Helping your child to be more open about his stammering
If he is continuing to stammer at primary school there will come a time when he will be able to engage in different ways of helping himself to cope with his speech. The age at which you can judge that he is able to do this will be set by him, as when he is relaxed about talking to you about his speech he is likely to begin thinking about what is happening when he talks. If he is receiving therapy then he will get considerable help with dealing with issues of openness, but parents can also help him to feel better able to cope.
The key is to be ready to talk if he needs to about any problems he is meeting at school or with friends and encourage ideas he may have that are sensible ways of dealing with them. School problems must quickly be raised with his teacher and the school should have good strategies in place to help but you may need to initiate a chat about stammering with other adults or children he comes into contact with. Occasionally, with your help, and that of his therapist if one is involved, he may feel that he can approach someone himself. The BSA knows of primary school children who actually have had the confidence to mention their stammer to an adult, or other children, and give them a BSA leaflet or one provided by a therapist. In a couple of instances children have been helped by parents/ teachers/therapists to prepare their own personal leaflet, which really does make the point well.
When your child will not talk about his stammer
If this happens and your child appears quite relaxed about his speech and does not seem to be having any problems communicating at school or with friends and family, then there is no need to worry if he does not want to talk about his stammer.
However, a minority of children as they grow older may not want to talk about their speech because they find it so worrying. These worries may be growing inside them and only come out in their behaviour. Girls are more likely to become withdrawn and boys to act out their frustrations in silliness or worse. If you feel that your child may be reaching this stage it is vital to talk again with the teacher and a speech and language therapist. These professionals may now consider that more help is required from another outside agency, such as an educational psychologist, so that an assessment is made for more support for learning through the Special Educational Needs Code of Practice.
Teaching your child to deal with stress
We know that a child who stammers is likely to stammer more when he feels stressed and anxious. He should be encouraged when he is old enough to be playing out of your sight in the house to have 'time out' when he is quiet and relaxed. This quiet time after periods of stressful activity: rushing around between activities, hard work at school and so forth can have a calming effect. There should be a special place for this; perhaps a corner of his bedroom where he has a few books, quiet toys or activities, such as drawing, that calm and relax him. When he is having a quiet session in this place, you should make sure that he is not stimulated by anything that makes any demands on him, such as games or television.
It is thought that children who follow this practice are quietening themselves down and that they do learn to self-monitor their own need for this little temporary escape from pressure and can actually learn to choose to impose some quiet time on themselves. Parents can help by modelling a little of this relaxation themselves, reading quietly for instance and encouraging their child to sit quietly near you and do something similar.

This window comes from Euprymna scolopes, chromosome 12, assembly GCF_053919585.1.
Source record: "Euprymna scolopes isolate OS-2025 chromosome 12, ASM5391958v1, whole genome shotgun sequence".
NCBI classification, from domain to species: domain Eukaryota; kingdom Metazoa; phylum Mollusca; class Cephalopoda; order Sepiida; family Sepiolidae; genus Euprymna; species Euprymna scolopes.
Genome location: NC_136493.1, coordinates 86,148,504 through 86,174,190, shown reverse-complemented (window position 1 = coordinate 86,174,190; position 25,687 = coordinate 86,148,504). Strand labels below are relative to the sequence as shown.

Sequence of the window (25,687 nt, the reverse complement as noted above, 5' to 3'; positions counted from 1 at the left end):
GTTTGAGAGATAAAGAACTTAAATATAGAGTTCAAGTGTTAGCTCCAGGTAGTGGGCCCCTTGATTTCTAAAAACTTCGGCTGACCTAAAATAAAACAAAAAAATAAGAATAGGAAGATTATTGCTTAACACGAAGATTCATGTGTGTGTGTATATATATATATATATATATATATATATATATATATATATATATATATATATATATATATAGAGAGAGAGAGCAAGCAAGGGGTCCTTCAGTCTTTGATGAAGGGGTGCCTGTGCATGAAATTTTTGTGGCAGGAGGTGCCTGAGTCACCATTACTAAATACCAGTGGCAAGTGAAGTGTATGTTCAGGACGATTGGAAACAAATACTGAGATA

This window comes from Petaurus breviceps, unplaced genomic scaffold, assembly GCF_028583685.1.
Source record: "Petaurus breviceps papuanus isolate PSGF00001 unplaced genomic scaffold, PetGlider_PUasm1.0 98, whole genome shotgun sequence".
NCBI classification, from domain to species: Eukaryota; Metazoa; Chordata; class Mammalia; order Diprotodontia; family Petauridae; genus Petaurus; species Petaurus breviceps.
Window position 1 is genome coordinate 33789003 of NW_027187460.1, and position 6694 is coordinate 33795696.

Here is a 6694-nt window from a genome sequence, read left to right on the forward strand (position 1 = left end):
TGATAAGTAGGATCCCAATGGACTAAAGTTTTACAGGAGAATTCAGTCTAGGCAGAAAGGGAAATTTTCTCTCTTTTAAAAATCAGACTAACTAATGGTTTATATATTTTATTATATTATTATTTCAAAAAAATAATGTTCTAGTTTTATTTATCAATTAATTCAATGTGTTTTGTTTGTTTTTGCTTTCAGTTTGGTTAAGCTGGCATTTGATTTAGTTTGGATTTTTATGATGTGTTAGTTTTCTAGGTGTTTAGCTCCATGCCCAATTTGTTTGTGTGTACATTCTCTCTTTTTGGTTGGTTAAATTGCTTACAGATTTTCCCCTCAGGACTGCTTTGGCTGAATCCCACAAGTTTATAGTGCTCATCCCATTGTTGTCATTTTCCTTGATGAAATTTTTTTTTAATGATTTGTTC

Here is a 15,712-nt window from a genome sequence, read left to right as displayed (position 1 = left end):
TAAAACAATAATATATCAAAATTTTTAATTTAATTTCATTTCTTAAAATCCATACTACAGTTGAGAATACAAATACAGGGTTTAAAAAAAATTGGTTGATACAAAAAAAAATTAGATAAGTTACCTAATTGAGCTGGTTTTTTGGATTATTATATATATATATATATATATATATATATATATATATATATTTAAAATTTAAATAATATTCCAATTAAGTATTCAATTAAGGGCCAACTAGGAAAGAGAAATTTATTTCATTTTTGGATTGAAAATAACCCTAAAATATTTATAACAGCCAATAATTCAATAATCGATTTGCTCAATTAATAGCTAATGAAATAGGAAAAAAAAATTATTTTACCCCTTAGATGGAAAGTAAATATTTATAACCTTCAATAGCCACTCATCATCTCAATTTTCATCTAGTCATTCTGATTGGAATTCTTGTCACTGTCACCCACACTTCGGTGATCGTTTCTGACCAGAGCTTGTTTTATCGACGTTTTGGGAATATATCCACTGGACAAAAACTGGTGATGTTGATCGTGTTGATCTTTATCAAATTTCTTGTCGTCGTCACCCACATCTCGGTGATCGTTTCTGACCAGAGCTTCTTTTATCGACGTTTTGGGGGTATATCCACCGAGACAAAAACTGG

Most of allow our minds to become clogged up with racing thoughts even when we are occupied on a task. Even young children can do this and if they stammer that adds to the demands on them. Encourage your child to focus on a task or an experience as much as he can so that he is not doing many things at once. When out walking for instance enjoy some aspect of the scenery at a very particular level: study a leaf for example and get your child to really look at it and observe it, thinking of words with you that describe it. This all helps to slow him down and appreciate experiences. Therapists working with older children may introduce these concepts.
Children who are busy most of the time, and boys in particular who may seem to be never still, often benefit from putting that energy into Sports musical activities, and other exercise that takes up energy and/or helps them to relax. Swimming, Tai chi and yoga are both good aids to relaxation and Wii exercise programmes can be easily done in the home and are great fun for the whole family. If you think that your child seems to be stressed and over active at any time try some quick fun exercises with him, 'jumping jacks' apparently have been found to quickly use up energy and calm down a child who seems wound up.
At school, there will be programmes that aim to make your child more health and well-being conscious. In many schools now the concept is established of children taking time out in a quiet area, when they feel stressed. If your child is getting that kind of understanding at home as well he will feel supported in every way. He will learn to improve his own self-monitoring skills so that he can take steps to lower his levels of stress when he feels that he needs to.
All these approaches will make it easier for your child to manage his speech even when he is stammering and give him the confidence to take part and achieve his potential.
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